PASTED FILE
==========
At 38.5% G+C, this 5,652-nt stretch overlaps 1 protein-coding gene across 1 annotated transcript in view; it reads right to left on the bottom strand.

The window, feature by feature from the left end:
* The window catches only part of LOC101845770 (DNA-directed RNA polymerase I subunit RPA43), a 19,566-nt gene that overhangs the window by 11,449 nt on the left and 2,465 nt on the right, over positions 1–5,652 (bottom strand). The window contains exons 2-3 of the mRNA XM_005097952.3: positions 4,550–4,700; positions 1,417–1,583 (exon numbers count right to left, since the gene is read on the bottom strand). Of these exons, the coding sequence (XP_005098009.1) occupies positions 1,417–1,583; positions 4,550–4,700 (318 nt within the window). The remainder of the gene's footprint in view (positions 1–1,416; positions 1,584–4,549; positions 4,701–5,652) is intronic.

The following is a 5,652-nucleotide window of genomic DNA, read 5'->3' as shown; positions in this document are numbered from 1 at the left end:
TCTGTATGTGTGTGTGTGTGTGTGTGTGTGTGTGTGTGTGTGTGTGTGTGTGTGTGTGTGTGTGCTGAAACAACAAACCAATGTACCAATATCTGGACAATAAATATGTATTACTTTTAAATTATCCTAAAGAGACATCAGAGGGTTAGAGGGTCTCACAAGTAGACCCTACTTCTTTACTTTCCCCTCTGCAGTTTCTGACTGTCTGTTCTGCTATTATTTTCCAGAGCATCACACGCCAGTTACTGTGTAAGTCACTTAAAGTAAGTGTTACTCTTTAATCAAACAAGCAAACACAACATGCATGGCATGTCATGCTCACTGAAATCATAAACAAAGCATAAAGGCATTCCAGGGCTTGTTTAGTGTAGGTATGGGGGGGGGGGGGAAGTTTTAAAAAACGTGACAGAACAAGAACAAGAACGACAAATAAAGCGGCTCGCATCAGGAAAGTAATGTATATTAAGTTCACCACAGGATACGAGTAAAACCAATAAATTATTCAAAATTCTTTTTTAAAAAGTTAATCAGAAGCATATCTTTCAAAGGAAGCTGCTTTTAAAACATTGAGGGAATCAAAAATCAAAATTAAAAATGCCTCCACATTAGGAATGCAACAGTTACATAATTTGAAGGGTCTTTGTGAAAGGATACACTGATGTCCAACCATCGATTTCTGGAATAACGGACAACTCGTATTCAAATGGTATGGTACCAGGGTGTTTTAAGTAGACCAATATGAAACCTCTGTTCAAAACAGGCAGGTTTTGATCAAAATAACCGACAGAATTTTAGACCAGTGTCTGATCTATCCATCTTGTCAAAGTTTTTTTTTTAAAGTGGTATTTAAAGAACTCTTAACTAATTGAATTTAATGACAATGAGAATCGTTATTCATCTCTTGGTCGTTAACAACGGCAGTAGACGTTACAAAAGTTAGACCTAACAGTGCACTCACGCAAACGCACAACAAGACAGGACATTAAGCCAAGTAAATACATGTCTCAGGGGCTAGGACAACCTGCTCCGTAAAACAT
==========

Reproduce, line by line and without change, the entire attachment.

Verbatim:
At 38.5% G+C, this 5,652-nt stretch overlaps 1 protein-coding gene across 1 annotated transcript in view; it reads right to left on the bottom strand.

The window, feature by feature from the left end:
* The window catches only part of LOC101845770 (DNA-directed RNA polymerase I subunit RPA43), a 19,566-nt gene that overhangs the window by 11,449 nt on the left and 2,465 nt on the right, over positions 1–5,652 (bottom strand). The window contains exons 2-3 of the mRNA XM_005097952.3: positions 4,550–4,700; positions 1,417–1,583 (exon numbers count right to left, since the gene is read on the bottom strand). Of these exons, the coding sequence (XP_005098009.1) occupies positions 1,417–1,583; positions 4,550–4,700 (318 nt within the window). The remainder of the gene's footprint in view (positions 1–1,416; positions 1,584–4,549; positions 4,701–5,652) is intronic.

The following is a 5,652-nucleotide window of genomic DNA, read 5'->3' as shown; positions in this document are numbered from 1 at the left end:
TCTGTATGTGTGTGTGTGTGTGTGTGTGTGTGTGTGTGTGTGTGTGTGTGTGTGTGTGTGTGTGCTGAAACAACAAACCAATGTACCAATATCTGGACAATAAATATGTATTACTTTTAAATTATCCTAAAGAGACATCAGAGGGTTAGAGGGTCTCACAAGTAGACCCTACTTCTTTACTTTCCCCTCTGCAGTTTCTGACTGTCTGTTCTGCTATTATTTTCCAGAGCATCACACGCCAGTTACTGTGTAAGTCACTTAAAGTAAGTGTTACTCTTTAATCAAACAAGCAAACACAACATGCATGGCATGTCATGCTCACTGAAATCATAAACAAAGCATAAAGGCATTCCAGGGCTTGTTTAGTGTAGGTATGGGGGGGGGGGGGAAGTTTTAAAAAACGTGACAGAACAAGAACAAGAACGACAAATAAAGCGGCTCGCATCAGGAAAGTAATGTATATTAAGTTCACCACAGGATACGAGTAAAACCAATAAATTATTCAAAATTCTTTTTTAAAAAGTTAATCAGAAGCATATCTTTCAAAGGAAGCTGCTTTTAAAACATTGAGGGAATCAAAAATCAAAATTAAAAATGCCTCCACATTAGGAATGCAACAGTTACATAATTTGAAGGGTCTTTGTGAAAGGATACACTGATGTCCAACCATCGATTTCTGGAATAACGGACAACTCGTATTCAAATGGTATGGTACCAGGGTGTTTTAAGTAGACCAATATGAAACCTCTGTTCAAAACAGGCAGGTTTTGATCAAAATAACCGACAGAATTTTAGACCAGTGTCTGATCTATCCATCTTGTCAAAGTTTTTTTTTTAAAGTGGTATTTAAAGAACTCTTAACTAATTGAATTTAATGACAATGAGAATCGTTATTCATCTCTTGGTCGTTAACAACGGCAGTAGACGTTACAAAAGTTAGACCTAACAGTGCACTCACGCAAACGCACAACAAGACAGGACATTAAGCCAAGTAAATACATGTCTCAGGGGCTAGGACAACCTGCTCCGTAAAACAT